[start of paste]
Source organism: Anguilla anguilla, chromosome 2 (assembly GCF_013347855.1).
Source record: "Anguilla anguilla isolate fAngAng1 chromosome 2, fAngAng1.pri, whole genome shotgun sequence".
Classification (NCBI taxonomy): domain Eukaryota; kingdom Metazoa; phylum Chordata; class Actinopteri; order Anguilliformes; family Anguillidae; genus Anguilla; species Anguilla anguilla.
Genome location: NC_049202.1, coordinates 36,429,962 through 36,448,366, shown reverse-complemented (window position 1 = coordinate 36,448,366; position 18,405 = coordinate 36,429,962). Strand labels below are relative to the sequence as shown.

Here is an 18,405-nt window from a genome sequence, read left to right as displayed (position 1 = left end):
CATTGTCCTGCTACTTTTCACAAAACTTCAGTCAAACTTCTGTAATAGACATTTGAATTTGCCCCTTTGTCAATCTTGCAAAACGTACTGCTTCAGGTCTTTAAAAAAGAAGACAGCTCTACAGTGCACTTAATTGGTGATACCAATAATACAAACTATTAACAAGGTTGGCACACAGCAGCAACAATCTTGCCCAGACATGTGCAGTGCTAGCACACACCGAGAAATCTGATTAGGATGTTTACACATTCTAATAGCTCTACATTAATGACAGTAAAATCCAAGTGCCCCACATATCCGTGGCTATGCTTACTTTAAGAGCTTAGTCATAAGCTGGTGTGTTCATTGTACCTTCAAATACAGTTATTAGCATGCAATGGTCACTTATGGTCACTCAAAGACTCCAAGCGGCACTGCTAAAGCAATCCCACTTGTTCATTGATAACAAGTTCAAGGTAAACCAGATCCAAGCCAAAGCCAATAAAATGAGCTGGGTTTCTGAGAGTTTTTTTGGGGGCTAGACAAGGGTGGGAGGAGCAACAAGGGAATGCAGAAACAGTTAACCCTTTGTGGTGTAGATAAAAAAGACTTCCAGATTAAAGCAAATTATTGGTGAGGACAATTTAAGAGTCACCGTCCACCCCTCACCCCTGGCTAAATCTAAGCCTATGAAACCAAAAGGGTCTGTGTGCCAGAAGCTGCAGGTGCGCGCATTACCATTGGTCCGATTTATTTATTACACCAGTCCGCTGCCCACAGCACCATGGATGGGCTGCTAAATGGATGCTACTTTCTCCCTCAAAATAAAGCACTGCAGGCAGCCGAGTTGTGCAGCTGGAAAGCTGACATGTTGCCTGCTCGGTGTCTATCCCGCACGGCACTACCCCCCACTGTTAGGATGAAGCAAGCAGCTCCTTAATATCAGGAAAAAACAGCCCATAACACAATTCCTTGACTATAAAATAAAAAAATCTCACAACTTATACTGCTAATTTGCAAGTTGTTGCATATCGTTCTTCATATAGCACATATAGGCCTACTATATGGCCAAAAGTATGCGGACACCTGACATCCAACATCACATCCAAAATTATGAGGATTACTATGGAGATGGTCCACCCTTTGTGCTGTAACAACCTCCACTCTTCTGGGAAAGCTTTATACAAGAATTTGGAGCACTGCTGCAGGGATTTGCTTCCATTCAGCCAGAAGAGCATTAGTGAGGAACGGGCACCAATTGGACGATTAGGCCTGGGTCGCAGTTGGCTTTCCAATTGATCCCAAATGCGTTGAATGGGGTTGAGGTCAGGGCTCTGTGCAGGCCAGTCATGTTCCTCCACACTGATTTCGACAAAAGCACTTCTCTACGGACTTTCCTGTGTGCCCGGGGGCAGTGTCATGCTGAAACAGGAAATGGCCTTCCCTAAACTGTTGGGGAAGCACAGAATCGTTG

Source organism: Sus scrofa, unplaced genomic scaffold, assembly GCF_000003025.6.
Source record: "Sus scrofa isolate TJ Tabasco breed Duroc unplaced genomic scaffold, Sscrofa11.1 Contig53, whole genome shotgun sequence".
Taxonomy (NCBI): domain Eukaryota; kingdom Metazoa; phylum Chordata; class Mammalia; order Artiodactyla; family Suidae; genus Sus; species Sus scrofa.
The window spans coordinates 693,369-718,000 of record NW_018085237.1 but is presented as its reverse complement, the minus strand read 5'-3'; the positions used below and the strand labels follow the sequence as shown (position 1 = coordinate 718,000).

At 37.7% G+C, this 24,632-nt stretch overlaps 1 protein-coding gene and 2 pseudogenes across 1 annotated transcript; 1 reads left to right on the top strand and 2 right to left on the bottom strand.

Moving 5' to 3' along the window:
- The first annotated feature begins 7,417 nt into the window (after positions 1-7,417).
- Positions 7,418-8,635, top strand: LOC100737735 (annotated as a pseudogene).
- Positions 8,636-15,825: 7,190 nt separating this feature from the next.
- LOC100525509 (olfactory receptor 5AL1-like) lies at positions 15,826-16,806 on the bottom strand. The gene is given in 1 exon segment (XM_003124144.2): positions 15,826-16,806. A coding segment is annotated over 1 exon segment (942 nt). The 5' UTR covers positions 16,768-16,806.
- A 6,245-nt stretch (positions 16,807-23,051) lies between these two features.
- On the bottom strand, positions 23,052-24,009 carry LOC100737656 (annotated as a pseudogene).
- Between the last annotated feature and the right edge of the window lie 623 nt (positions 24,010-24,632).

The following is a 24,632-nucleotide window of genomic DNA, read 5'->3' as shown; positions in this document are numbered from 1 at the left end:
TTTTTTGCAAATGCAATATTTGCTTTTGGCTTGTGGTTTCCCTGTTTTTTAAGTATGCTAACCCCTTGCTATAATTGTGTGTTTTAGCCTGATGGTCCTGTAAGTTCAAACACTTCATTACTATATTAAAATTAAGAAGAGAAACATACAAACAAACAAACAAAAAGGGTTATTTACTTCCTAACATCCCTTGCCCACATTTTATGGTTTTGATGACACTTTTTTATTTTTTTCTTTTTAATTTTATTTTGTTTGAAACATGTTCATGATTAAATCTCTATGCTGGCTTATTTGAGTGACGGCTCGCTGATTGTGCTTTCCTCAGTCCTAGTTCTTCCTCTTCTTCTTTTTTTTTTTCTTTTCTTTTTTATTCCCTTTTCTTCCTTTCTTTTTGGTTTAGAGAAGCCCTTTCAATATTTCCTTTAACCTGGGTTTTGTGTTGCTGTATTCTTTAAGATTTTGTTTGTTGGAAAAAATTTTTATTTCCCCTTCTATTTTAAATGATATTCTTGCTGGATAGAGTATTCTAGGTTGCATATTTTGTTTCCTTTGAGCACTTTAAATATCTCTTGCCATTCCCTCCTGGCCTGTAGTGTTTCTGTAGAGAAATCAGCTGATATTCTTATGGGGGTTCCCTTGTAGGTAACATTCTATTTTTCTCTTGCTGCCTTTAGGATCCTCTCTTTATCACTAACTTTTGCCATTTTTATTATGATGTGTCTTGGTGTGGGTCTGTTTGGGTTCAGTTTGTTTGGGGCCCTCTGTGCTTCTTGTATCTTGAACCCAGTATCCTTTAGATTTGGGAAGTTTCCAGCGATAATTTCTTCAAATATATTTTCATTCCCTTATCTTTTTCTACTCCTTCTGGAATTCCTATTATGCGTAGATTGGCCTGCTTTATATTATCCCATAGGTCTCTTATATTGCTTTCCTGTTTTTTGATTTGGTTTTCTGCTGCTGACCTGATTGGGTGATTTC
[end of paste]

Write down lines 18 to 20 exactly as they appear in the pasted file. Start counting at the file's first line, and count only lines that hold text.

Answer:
- On the bottom strand, positions 23,052-24,009 carry LOC100737656 (annotated as a pseudogene).
- Between the last annotated feature and the right edge of the window lie 623 nt (positions 24,010-24,632).

The following is a 24,632-nucleotide window of genomic DNA, read 5'->3' as shown; positions in this document are numbered from 1 at the left end: